Arriving at York (Toronto) on 9 September, Talbot met the new lieutenant governor, Sir Peregrine Maitland, and most probably his kinsman Colonel Thomas Talbot. From the former he received the promise of a personal grant of at least 1,000 acres of land, in place of the Colonial Office’s proposal, if he agreed to allow his remaining settlers to be located by the provincial government under the normal terms for settlement. From the latter he learned of the choice lands available under the colonel’s supervision near the forks of the Thames River, in newly opened London Township. About 70 settlers followed Richard Talbot to this township. In 1819 and in succeeding years they were joined by relatives, friends, and former neighbours to form a very successful settlement, which soon spilled over into the neighbouring townships to the north and east.
Although his settlement was a success, Talbot personally experienced both social and economic failure. At the first town meeting, held on 4 Jan. 1819, he was elected one of two assessors, not the most important office within township government, and his name is conspicuous by its absence from the minutes of subsequent meetings. Though appointed a captain in 1823 in the newly formed 4th Regiment of Middlesex militia, he was the last of the six captains listed. Finally, although satisfactory candidates for appointment as justices of the peace were scarce, Talbot, in spite of his background in the Anglican gentry and the military, was never made a magistrate, the mark of the squire he envisioned himself to be.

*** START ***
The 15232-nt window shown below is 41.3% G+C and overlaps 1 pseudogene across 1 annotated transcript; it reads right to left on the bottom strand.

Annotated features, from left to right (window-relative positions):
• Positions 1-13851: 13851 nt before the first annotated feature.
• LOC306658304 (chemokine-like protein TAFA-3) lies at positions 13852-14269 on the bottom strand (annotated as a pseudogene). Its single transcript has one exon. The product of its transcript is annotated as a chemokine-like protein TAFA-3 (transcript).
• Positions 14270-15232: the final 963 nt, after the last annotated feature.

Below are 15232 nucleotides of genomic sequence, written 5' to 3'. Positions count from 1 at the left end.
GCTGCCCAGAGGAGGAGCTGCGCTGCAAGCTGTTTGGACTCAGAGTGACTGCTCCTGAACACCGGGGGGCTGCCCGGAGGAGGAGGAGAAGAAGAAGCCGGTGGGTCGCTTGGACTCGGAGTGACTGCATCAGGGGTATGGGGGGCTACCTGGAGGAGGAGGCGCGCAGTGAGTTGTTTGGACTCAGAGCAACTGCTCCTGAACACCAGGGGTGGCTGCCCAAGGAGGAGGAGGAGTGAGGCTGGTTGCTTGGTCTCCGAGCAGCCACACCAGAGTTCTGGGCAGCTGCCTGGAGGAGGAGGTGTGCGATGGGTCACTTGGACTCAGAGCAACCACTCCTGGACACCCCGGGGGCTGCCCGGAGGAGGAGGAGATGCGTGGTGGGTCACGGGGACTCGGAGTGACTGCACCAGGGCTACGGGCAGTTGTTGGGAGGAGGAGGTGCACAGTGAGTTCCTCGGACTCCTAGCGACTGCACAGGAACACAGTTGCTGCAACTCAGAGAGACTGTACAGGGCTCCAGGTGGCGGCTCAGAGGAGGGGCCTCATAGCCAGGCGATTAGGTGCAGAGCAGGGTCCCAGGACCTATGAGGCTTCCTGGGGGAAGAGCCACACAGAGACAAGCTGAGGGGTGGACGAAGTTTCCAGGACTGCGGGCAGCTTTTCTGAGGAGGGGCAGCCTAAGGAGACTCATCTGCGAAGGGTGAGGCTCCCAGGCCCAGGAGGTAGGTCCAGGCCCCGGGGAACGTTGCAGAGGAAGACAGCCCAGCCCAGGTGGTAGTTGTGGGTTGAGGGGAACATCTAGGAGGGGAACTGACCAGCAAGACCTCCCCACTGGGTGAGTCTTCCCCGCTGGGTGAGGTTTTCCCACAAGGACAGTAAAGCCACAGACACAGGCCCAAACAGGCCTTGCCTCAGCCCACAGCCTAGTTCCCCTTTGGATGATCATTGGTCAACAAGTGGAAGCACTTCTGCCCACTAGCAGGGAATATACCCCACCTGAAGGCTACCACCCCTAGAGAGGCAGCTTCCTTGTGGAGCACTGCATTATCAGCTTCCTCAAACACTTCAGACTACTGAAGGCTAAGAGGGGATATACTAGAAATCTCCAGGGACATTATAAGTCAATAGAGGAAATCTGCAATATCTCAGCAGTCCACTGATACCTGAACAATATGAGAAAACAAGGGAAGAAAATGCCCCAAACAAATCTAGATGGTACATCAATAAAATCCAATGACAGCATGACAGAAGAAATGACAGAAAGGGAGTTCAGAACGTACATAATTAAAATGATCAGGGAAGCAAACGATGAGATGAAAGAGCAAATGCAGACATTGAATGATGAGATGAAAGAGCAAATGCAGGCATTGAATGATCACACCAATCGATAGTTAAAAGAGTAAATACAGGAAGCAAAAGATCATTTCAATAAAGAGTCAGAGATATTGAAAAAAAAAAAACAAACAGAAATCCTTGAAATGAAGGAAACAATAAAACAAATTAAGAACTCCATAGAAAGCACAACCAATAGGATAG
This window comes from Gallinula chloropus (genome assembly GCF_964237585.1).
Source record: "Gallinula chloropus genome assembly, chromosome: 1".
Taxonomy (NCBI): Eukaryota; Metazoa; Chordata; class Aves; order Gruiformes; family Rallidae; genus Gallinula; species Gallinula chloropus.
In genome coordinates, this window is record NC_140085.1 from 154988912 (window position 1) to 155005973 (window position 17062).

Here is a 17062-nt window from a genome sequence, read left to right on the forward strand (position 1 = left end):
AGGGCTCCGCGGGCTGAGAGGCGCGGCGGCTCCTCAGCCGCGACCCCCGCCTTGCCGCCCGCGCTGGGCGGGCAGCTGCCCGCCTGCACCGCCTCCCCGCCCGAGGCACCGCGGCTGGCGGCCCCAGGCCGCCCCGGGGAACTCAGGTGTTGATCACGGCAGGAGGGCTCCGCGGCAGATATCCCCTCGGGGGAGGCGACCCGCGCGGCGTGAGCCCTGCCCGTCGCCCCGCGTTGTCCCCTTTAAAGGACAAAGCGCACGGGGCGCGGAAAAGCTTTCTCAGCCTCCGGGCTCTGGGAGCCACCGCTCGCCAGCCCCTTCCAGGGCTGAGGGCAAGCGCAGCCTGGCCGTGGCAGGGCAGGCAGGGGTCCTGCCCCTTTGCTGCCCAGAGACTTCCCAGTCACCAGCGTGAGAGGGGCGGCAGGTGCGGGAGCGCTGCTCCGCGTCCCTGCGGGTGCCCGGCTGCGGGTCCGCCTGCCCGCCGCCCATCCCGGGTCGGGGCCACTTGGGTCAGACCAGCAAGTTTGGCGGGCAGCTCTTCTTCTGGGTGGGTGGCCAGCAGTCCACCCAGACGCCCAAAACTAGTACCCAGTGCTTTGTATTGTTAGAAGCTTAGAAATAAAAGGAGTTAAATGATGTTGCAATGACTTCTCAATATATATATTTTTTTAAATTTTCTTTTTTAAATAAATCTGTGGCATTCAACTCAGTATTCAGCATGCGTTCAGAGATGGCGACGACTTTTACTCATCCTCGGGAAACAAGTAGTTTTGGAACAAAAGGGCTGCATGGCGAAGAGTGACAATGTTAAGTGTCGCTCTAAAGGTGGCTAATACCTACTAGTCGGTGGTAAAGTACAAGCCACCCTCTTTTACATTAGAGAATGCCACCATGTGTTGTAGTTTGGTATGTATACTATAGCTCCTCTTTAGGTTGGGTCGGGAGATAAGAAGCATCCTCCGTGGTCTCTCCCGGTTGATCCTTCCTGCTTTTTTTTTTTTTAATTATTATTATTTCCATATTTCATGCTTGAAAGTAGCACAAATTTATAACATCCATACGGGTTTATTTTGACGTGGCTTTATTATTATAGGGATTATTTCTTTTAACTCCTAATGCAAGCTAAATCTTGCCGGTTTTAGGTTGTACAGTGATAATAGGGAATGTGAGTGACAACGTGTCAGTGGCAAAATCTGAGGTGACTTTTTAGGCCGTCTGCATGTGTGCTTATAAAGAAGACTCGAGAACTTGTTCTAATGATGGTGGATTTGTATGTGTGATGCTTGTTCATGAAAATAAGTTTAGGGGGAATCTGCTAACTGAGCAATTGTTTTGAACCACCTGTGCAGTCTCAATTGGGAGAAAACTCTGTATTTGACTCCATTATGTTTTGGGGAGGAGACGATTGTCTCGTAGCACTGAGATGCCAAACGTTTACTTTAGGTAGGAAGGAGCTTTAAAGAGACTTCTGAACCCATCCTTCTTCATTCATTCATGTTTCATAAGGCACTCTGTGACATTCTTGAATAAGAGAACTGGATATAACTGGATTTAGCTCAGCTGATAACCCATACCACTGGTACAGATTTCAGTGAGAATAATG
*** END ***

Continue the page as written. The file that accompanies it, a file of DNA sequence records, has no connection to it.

Within a few years of his selection in 1818 of 1,000 acres on some of the best land in London Township, he had built Mount Talbot, which was more pretentious than the original dwelling he had built there. He was nevertheless totally unsuited to the life of a country gentleman. The several servants he had brought with him from Ireland had left his employ, his two eldest sons had left the area (at least temporarily), and as early as 1823, according to Edward Allen Talbot, his health was “fast declining.” Moreover, by 1825 he had sold off his entire 1,000-acre grant, partly to reduce the indebtedness resulting from his financial mismanagement, partly to support his eldest son’s family and ventures, and partly to attempt, unsuccessfully, to promote another emigration scheme. Finally, in 1836 he sold to George Jervis Goodhue* and Lawrence Lawrason* the additional 200-acre lot which had been allowed him in 1822 in the northern part of London Township.
Talbot, his wife, and unmarried daughters continued to live at Mount Talbot, which had been sold to Edward Allen Talbot in 1823, until some time after 1842. He and his wife then lived with their youngest son, Freeman, in what is now the northern part of the city of London. It was there that Talbot died in 1853, a week before the death of Colonel Thomas Talbot.
PAC, RG 5, A1: 29967–69, 30292–94, 30355–58, 30375–77, 86779–82. Private arch., D. J. Brock (London, Ont.), Letter from Bruce Elliott, 9 Oct. 1979, and enclosures, containing geneal. information. UWOL, Regional Coll., F. B. Talbot papers. E. A. Talbot, Five years’ residence in the Canadas . . . (2v., London, 1824; repr., 2v. in 1, East Ardsley, Eng., and New York, 1968). G.B., WO, Army list, 1788, 1791, 1795. “State papers – U.C.,” PAC Report, 1896: 70, 77; 1898: 217. D. J. Brock, “Richard Talbot, the Tipperary Irish and the formative years of London Township, 1818–1826” (ma thesis, Univ. of Western Ont., London, 1969). H. I. Cowan, British emigration to British North America; the first hundred years (rev. ed., Toronto, 1961). F. T. Rosser, London Township pioneers, including a few families from adjoining areas (Belleville, Ont., 1975).